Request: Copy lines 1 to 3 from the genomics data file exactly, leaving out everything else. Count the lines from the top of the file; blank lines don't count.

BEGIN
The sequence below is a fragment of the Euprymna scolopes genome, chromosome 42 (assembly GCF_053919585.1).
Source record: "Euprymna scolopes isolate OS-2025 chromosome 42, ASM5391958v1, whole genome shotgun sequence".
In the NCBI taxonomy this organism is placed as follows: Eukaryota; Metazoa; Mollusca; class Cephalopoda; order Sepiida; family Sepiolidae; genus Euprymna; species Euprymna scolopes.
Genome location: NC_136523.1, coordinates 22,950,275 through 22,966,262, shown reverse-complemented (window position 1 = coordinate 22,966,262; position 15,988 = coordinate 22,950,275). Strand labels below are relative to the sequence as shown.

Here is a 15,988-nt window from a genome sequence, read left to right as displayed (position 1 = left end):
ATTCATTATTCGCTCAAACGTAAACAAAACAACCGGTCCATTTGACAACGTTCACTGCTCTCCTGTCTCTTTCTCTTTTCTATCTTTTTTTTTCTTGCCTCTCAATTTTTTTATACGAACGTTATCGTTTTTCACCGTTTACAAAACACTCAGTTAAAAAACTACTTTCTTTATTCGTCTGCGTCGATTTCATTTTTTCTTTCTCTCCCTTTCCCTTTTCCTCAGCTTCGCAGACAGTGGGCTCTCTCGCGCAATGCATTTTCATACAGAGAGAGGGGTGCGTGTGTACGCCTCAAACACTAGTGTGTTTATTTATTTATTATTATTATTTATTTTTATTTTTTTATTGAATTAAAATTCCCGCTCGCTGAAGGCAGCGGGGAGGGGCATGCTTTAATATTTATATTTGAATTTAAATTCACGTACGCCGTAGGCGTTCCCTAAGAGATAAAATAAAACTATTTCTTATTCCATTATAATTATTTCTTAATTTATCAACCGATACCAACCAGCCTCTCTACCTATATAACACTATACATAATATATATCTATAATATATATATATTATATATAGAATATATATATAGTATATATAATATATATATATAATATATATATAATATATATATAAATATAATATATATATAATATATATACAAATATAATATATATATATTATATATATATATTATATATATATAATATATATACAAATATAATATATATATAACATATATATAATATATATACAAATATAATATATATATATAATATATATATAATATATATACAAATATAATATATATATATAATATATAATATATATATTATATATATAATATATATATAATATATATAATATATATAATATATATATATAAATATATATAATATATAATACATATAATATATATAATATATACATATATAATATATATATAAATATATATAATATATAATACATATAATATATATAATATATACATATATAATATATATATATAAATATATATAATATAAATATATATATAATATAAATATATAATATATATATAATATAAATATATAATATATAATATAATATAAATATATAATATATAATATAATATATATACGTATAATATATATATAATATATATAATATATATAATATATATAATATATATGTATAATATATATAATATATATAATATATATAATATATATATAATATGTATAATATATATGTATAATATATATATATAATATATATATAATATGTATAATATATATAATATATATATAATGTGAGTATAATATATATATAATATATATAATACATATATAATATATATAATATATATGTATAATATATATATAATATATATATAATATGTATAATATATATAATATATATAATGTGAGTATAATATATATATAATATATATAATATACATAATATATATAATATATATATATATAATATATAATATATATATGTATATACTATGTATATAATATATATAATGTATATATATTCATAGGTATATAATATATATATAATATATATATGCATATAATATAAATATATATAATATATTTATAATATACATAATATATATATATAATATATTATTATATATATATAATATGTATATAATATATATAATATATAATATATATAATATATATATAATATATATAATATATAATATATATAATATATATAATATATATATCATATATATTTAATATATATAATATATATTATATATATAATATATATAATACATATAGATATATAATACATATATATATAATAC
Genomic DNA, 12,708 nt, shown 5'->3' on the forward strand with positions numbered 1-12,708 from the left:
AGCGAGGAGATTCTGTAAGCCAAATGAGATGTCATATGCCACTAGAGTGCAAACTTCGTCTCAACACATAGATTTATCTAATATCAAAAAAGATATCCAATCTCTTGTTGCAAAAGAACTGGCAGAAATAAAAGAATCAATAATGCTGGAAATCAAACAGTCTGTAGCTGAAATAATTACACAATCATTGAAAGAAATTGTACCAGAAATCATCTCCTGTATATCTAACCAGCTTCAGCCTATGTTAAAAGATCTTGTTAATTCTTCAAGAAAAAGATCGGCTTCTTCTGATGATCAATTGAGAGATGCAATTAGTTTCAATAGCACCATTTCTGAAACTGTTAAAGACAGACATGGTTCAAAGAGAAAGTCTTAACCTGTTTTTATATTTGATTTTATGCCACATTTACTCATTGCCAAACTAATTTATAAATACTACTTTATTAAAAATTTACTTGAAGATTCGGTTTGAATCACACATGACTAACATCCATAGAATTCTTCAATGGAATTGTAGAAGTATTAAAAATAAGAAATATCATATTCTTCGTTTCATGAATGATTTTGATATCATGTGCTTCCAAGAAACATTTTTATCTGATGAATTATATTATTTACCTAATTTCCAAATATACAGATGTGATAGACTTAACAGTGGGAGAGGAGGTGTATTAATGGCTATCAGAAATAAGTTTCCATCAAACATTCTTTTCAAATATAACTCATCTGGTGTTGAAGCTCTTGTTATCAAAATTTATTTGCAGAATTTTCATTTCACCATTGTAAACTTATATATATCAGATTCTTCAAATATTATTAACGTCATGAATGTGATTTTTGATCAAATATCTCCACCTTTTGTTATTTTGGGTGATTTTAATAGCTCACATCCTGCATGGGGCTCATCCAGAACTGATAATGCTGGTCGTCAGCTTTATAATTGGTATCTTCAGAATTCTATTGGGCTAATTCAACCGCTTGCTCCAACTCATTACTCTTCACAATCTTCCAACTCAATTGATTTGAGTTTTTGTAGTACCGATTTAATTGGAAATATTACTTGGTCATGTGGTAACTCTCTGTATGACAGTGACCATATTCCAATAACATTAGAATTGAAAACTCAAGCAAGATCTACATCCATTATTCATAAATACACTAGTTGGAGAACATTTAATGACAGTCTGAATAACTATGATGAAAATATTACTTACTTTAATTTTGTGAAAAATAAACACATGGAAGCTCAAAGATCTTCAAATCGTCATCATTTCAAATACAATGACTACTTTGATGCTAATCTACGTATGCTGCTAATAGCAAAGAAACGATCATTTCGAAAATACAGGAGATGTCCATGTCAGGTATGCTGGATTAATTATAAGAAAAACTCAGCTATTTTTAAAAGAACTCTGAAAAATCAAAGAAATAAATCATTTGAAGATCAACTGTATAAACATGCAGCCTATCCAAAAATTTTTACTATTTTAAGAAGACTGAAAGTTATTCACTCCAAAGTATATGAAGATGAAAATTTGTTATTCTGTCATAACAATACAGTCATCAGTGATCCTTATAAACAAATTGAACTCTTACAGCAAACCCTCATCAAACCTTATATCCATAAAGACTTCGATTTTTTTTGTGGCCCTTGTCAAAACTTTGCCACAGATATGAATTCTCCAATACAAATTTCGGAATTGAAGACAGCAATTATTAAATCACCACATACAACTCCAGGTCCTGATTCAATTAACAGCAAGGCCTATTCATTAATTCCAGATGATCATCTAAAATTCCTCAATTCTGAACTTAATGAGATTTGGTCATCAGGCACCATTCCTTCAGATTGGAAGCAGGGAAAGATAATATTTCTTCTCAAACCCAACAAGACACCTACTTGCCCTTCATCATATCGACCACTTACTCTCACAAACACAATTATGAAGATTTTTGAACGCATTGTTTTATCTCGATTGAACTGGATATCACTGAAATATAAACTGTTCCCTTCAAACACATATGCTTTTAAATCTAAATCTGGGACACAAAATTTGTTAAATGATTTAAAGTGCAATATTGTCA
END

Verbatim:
The sequence below is a fragment of the Euprymna scolopes genome, chromosome 42 (assembly GCF_053919585.1).
Source record: "Euprymna scolopes isolate OS-2025 chromosome 42, ASM5391958v1, whole genome shotgun sequence".
In the NCBI taxonomy this organism is placed as follows: Eukaryota; Metazoa; Mollusca; class Cephalopoda; order Sepiida; family Sepiolidae; genus Euprymna; species Euprymna scolopes.